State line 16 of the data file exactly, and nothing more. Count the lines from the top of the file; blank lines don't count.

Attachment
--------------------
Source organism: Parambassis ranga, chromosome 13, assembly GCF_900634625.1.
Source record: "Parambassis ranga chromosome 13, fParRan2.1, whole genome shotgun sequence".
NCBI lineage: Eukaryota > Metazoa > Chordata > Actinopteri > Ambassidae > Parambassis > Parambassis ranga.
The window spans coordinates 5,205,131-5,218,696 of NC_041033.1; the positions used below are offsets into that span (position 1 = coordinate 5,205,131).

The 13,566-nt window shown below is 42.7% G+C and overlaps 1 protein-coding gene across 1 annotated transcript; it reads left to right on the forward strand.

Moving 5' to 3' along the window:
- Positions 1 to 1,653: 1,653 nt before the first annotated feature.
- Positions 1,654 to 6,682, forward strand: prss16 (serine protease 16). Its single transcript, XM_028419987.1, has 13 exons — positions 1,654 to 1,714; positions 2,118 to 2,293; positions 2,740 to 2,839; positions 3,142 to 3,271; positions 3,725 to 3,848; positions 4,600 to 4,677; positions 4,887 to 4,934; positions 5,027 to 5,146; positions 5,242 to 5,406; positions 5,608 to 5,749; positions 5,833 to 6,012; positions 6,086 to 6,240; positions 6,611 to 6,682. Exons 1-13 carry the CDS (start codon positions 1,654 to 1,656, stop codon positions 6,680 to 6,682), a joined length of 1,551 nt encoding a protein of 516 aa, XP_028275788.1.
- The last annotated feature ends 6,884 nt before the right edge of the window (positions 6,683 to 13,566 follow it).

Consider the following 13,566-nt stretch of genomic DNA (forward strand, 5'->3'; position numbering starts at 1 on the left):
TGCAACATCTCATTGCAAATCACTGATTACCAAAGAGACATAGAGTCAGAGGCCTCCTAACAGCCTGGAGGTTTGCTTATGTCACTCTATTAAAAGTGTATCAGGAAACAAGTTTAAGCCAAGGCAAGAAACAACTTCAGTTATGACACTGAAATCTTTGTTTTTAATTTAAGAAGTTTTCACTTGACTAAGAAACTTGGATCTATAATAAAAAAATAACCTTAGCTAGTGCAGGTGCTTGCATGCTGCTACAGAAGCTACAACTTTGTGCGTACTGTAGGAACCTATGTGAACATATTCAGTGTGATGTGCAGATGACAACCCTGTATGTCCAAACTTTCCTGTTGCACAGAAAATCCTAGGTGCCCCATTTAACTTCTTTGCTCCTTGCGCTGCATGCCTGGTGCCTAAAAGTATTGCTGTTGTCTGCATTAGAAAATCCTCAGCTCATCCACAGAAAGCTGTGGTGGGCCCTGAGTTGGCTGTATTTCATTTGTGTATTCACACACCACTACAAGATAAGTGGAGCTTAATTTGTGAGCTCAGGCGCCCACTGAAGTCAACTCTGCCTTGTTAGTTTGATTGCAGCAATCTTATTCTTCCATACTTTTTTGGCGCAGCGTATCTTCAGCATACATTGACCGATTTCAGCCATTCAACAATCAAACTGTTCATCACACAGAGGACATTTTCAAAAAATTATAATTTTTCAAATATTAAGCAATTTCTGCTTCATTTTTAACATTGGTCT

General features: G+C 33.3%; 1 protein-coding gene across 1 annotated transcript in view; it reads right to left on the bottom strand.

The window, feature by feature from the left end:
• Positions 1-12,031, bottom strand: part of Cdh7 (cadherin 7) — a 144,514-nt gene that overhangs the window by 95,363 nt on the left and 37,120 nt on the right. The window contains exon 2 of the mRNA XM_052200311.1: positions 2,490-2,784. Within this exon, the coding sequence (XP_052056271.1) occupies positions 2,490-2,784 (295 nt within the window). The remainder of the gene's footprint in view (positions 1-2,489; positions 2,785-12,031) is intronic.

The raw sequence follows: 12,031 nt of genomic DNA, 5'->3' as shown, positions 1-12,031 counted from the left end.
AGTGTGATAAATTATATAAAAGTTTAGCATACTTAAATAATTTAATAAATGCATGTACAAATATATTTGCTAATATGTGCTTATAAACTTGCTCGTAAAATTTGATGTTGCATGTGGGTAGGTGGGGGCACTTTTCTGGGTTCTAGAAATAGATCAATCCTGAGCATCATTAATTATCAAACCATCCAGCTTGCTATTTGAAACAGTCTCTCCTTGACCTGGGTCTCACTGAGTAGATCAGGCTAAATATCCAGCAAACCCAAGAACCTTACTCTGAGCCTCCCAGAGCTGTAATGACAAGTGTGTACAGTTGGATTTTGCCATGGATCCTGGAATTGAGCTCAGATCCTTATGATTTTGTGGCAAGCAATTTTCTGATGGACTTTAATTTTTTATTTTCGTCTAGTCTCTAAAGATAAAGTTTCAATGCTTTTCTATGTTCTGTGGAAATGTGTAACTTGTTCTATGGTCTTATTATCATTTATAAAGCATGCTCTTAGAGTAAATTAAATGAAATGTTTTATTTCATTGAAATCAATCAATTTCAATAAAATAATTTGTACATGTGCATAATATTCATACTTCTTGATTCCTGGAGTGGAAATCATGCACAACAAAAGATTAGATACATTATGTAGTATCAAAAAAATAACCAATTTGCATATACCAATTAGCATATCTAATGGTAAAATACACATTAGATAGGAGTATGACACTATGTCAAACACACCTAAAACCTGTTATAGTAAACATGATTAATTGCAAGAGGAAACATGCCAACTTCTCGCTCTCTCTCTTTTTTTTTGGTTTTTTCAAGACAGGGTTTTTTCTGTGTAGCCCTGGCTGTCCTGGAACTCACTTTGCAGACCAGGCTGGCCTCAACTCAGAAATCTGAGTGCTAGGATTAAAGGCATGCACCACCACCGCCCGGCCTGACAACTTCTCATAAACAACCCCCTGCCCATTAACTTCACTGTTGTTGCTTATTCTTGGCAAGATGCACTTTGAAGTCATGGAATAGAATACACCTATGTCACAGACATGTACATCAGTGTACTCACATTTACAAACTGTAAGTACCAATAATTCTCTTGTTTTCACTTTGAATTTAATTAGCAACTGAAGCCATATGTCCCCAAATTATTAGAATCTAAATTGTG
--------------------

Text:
AGTGTGATAAATTATATAAAAGTTTAGCATACTTAAATAATTTAATAAATGCATGTACAAATATATTTGCTAATATGTGCTTATAAACTTGCTCGTAAAATTTGATGTTGCATGTGGGTAGGTGGGGGCACTTTTCTGGGTTCTAGAAATAGATCAATCCTGAGCATCATTAATTATCAAACCATCCAGCTTGCTATTTGAAACAGTCTCTCCTTGACCTGGGTCTCACTGAGTAGATCAGGCTAAATATCCAGCAAACCCAAGAACCTTACTCTGAGCCTCCCAGAGCTGTAATGACAAGTGTGTACAGTTGGATTTTGCCATGGATCCTGGAATTGAGCTCAGATCCTTATGATTTTGTGGCAAGCAATTTTCTGATGGACTTTAATTTTTTATTTTCGTCTAGTCTCTAAAGATAAAGTTTCAATGCTTTTCTATGTTCTGTGGAAATGTGTAACTTGTTCTATGGTCTTATTATCATTTATAAAGCATGCTCTTAGAGTAAATTAAATGAAATGTTTTATTTCATTGAAATCAATCAATTTCAATAAAATAATTTGTACATGTGCATAATATTCATACTTCTTGATTCCTGGAGTGGAAATCATGCACAACAAAAGATTAGATACATTATGTAGTATCAAAAAAATAACCAATTTGCATATACCAATTAGCATATCTAATGGTAAAATACACATTAGATAGGAGTATGACACTATGTCAAACACACCTAAAACCTGTTATAGTAAACATGATTAATTGCAAGAGGAAACATGCCAACTTCTCGCTCTCTCTCTTTTTTTTTGGTTTTTTCAAGACAGGGTTTTTTCTGTGTAGCCCTGGCTGTCCTGGAACTCACTTTGCAGACCAGGCTGGCCTCAACTCAGAAATCTGAGTGCTAGGATTAAAGGCATGCACCACCACCGCCCGGCCTGACAACTTCTCATAAACAACCCCCTGCCCATTAACTTCACTGTTGTTGCTTATTCTTGGCAAGATGCACTTTGAAGTCATGGAATAGAATACACCTATGTCACAGACATGTACATCAGTGTACTCACATTTACAAACTGTAAGTACCAATAATTCTCTTGTTTTCACTTTGAATTTAATTAGCAACTGAAGCCATATGTCCCCAAATTATTAGAATCTAAATTGTG